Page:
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Growth and instabilities of healthy and cancerous tissues

Thursday 27th June 2013 - 14:00 to 14:45
Center for Mathematical Sciences
During development or during tumor growth, cells organize collectively by cell division and apoptosis in a tissue. The aim of our work is to build up theoretical tools to describe the mechanical properties of tissues and to apply them to various biologically relevant situations.

We first show that because of the coupling between cell division and the local stress, a tissue can be considered as a visco-elastic liquid at time scales larger than the cell division time. We then show recent model experiments on cell aggregates showing the effect of mechanical stress on tissue growth.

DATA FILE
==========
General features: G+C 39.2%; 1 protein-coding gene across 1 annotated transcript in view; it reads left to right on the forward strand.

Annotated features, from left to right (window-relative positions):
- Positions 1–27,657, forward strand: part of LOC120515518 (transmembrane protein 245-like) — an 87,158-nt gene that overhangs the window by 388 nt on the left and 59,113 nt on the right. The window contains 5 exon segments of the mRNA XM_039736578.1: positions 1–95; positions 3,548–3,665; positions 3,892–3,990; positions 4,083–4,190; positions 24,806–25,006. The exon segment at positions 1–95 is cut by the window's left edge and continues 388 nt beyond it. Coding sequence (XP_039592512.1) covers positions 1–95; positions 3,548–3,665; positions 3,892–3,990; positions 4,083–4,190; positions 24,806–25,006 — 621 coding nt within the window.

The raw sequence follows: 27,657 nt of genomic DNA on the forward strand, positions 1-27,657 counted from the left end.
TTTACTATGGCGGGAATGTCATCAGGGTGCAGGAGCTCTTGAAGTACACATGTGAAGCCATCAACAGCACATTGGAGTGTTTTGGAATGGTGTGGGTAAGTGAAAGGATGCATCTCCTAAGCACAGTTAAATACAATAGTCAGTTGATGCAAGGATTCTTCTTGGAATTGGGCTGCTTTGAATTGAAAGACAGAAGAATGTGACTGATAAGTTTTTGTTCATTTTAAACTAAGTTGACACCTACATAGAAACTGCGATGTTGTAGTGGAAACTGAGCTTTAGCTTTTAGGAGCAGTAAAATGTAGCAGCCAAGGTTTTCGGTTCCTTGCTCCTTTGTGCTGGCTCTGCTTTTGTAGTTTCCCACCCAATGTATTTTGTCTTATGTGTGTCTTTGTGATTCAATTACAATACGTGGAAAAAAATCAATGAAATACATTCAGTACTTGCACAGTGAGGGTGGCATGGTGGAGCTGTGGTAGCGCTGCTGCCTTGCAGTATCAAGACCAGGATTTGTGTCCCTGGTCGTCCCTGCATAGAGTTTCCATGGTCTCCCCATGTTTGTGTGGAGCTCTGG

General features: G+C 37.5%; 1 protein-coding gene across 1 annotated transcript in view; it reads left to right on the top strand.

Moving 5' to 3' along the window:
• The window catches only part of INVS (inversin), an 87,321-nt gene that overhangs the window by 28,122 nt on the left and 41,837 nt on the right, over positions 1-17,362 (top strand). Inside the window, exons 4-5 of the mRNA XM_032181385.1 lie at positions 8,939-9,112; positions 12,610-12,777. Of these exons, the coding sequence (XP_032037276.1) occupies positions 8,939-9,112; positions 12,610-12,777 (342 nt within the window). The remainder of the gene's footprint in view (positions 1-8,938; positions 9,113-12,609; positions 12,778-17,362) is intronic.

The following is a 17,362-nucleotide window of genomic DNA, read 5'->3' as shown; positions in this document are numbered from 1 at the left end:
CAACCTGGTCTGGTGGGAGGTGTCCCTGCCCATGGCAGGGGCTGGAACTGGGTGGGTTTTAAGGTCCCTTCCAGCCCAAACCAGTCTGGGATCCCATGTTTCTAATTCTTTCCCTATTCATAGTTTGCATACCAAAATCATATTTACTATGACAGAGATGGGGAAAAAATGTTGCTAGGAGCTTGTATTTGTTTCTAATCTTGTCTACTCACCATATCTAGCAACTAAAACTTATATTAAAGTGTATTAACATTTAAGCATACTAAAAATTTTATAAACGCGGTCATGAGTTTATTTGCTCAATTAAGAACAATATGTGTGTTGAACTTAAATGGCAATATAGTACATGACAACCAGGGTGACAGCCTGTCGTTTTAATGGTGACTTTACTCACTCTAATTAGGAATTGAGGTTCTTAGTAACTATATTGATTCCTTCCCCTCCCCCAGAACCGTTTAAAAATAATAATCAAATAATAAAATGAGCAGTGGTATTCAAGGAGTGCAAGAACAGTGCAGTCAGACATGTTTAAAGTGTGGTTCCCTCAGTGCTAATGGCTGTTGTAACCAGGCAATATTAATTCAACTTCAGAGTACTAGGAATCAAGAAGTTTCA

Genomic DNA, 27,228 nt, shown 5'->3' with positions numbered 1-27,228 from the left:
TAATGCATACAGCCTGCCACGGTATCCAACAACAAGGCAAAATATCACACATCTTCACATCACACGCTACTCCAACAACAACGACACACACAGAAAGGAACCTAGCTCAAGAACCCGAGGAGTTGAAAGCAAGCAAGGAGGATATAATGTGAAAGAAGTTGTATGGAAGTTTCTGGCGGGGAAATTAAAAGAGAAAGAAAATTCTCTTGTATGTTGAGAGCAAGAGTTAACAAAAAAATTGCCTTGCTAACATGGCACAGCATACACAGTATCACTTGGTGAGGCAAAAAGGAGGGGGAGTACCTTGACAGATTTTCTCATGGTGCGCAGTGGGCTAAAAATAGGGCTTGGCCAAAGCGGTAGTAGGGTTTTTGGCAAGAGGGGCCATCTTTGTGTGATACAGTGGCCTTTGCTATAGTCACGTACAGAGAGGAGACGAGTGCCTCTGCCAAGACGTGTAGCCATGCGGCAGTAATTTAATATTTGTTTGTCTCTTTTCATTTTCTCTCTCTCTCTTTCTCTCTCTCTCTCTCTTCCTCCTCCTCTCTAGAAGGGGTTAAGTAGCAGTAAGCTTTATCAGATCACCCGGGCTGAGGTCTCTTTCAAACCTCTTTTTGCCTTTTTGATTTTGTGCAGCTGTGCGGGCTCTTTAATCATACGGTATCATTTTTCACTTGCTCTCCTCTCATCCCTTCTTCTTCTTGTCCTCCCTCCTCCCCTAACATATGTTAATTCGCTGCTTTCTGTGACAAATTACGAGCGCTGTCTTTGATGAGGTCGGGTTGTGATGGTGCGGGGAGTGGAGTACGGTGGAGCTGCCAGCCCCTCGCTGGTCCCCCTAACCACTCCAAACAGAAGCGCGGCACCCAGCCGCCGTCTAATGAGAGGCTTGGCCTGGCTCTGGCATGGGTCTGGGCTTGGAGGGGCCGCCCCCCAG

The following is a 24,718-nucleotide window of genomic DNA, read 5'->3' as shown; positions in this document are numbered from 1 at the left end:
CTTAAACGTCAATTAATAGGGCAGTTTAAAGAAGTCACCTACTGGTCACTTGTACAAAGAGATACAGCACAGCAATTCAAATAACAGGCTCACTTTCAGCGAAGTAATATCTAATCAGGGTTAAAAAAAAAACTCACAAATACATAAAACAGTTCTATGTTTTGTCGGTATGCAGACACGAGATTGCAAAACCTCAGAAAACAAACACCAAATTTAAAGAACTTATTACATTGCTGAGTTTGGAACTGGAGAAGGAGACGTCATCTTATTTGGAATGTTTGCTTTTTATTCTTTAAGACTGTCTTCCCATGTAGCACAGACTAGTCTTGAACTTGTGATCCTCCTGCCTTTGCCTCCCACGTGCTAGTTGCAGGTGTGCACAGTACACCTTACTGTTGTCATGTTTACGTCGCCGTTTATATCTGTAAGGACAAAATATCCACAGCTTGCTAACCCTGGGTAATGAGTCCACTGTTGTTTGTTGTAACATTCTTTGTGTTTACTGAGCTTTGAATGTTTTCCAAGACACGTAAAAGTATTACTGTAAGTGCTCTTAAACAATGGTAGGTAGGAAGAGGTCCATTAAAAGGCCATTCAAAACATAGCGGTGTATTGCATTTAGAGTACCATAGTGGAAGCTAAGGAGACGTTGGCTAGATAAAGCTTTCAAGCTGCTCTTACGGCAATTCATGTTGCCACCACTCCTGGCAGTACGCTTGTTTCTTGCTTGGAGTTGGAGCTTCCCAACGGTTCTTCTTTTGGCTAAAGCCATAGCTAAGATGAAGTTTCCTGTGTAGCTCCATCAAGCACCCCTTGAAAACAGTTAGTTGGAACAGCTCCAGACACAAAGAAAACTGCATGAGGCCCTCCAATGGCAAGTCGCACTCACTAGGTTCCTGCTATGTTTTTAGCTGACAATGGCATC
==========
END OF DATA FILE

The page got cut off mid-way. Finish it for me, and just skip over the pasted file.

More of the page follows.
Finally, we use the hydrodynamic description to discuss the steady state structure of villis which are the protrusions of the surface of the intestine. We describe the formation of villis as a buckling instability of a polar cell monolayer. In addition to the mechanical properties, we also consider the role of stem cells and their differentiation.

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University of Cambridge Research Councils UK
    Clay Mathematics Institute London Mathematical Society NM Rothschild and Sons